Until now I had been listening to podcasts as I always do in the early stages of long races – I find that podcasts give me something to think about while walking – but it was now time for some high tempo music to try and get me going again. Sometimes the music works and sometimes it doesn’t. This time it didn’t.
I stopped and sat down for the first time other than at the checkpoints. My feet were so sore that I just needed to lift them off the ground for a few moments. I sat on the bench seat and took in my surroundings. It was such a nice day, and I really wanted to feel good, but I didn’t.
I had a job to do though, and after a minute or two it was time to get moving again. The rest of the afternoon continued with me walking for a while and sitting down for a minute or two every now and then.
I remember buying an iced lolly (ice block for non-UK readers) at a canal-side shop at one stage, and at another stage I walked with a guy and his son for maybe a mile as he walked his son home from school. He told me that he had done the Race to the Stones 100km a few years ago and had heard about the Thames Ring but thought 250 miles was a little excessive – tell me about it!
In the end it took me 8 ¼ hours to walk the 23.6 miles between checkpoints 3 and 4. Ridiculous when you think that even at an easy training pace I would normally cover that distance in well under 6 hours, and usually under 5.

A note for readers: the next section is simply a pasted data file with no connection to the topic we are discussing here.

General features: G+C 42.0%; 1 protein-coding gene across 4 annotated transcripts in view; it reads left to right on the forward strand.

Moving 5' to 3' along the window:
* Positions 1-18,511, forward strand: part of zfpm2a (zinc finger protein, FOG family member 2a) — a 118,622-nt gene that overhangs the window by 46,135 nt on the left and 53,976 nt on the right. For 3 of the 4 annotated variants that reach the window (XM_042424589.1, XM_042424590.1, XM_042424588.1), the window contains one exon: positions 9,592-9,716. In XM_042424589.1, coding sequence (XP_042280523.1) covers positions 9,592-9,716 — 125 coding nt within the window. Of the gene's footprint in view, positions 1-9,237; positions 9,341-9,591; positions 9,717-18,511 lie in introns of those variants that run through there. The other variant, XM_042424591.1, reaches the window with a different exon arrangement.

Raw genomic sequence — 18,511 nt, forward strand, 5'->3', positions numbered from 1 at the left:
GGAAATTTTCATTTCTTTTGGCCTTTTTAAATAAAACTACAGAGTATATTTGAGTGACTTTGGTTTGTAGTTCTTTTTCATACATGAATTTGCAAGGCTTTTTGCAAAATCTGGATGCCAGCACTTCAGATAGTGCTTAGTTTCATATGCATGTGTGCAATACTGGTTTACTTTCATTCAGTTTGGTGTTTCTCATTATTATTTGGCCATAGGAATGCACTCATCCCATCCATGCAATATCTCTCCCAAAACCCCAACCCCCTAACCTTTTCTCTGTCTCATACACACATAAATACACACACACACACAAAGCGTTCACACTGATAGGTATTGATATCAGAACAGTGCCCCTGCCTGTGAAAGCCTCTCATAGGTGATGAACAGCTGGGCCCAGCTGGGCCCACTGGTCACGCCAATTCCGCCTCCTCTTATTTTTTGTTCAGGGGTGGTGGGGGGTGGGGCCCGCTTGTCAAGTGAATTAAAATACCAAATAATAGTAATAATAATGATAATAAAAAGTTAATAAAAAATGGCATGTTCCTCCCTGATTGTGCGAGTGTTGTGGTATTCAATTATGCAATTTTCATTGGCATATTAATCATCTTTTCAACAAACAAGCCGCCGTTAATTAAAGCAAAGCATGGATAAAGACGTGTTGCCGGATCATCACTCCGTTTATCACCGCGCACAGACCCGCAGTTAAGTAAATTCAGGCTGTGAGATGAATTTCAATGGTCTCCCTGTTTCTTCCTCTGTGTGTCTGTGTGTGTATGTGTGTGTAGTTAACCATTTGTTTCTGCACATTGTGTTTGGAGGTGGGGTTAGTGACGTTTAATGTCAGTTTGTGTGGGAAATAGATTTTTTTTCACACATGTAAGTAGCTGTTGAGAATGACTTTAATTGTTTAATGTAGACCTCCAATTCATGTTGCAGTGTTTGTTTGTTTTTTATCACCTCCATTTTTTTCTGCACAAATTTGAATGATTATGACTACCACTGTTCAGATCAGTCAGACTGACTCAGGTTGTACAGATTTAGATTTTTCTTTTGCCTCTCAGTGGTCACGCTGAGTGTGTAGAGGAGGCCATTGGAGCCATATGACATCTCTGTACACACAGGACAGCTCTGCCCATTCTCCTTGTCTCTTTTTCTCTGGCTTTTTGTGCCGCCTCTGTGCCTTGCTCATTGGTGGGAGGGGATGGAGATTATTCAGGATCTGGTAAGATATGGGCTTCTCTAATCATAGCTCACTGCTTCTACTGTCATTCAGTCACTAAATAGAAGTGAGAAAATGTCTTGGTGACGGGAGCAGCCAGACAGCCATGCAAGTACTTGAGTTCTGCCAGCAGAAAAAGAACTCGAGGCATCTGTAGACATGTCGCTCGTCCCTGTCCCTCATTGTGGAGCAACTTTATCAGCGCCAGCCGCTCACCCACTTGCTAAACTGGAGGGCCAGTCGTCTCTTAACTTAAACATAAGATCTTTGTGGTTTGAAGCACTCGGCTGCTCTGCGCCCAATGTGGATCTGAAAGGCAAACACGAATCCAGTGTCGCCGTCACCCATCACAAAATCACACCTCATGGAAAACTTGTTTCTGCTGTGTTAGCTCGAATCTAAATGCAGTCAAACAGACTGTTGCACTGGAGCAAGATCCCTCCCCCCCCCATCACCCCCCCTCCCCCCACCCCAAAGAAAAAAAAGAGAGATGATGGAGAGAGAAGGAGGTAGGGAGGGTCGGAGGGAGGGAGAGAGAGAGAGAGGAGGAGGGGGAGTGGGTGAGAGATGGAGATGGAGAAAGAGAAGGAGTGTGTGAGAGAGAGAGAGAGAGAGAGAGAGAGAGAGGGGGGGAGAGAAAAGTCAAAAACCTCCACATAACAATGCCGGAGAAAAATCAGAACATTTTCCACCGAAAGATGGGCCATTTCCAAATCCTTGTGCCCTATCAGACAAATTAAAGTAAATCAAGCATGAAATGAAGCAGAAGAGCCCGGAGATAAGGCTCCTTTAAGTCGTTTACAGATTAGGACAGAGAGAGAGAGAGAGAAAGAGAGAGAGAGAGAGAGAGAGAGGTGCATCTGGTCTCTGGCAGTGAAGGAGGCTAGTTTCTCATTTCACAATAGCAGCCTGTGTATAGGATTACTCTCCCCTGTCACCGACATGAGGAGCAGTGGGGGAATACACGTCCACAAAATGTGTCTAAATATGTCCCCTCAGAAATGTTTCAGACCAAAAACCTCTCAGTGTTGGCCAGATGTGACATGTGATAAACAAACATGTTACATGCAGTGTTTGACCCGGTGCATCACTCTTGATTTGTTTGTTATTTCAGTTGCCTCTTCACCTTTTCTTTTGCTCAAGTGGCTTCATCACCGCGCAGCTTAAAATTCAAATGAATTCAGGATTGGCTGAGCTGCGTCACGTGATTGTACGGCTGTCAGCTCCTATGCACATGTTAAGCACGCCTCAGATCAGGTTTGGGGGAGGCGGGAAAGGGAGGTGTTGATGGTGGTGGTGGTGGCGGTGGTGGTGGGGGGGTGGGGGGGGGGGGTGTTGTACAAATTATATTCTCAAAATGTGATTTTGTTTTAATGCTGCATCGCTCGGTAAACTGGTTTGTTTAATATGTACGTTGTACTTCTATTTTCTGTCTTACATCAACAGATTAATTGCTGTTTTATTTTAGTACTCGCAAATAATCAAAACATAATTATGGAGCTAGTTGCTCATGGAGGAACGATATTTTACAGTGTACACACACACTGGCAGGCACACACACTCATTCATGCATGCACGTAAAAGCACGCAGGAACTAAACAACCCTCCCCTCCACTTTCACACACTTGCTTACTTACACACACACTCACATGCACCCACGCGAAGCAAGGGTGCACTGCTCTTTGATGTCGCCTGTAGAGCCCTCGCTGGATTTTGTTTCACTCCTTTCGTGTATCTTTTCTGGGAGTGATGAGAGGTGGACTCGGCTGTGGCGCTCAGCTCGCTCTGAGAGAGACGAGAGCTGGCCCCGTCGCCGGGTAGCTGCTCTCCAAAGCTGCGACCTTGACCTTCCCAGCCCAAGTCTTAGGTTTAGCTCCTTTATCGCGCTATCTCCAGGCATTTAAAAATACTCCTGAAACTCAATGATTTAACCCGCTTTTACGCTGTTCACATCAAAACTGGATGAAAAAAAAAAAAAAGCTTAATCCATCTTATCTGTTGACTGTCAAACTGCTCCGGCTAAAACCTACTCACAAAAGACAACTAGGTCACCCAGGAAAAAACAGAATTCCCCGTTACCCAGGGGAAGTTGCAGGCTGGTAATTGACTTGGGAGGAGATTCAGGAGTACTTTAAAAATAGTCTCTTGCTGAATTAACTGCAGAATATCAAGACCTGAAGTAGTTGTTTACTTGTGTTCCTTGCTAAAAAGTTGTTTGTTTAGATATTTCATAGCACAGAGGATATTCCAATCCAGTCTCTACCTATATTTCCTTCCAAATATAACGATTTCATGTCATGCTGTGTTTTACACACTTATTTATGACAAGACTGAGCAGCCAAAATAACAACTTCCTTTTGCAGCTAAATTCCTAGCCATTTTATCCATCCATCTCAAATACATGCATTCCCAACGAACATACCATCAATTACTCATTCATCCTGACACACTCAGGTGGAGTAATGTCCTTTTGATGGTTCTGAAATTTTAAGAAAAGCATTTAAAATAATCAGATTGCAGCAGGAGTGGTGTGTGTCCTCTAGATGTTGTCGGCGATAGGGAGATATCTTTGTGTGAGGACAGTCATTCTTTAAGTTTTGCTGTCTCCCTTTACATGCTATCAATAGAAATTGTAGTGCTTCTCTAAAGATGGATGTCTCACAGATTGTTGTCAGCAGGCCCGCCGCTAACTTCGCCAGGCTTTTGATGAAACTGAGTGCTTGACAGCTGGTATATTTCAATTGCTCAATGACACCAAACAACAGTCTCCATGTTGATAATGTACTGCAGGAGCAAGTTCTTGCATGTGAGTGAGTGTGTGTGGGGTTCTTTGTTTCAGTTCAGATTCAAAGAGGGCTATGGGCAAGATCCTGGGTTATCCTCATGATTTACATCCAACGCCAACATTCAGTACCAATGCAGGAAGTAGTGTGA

Once again I was the last person to arrive at the checkpoint. I was 1 ¼ hours ahead of the cut off but everyone behind me had dropped out. I was getting a little depressed to say the least.
Kate was there when I arrived and told me that she was also dropping out. She said that losing 30 minutes the previous day, when we got lost, meant that she was unable to get enough sleep at a checkpoint to keep going. I understood what she meant but my plan was to continue through to checkpoint 6 at Nether Heyford and then get some sleep. Checkpoint 6 was the only indoor checkpoint and would give me an opportunity to recharge some of the USB charging sticks that I had been using to keep my Garmin and phone charged for the last day and a half – but Nether Heyford was still 50 miles away.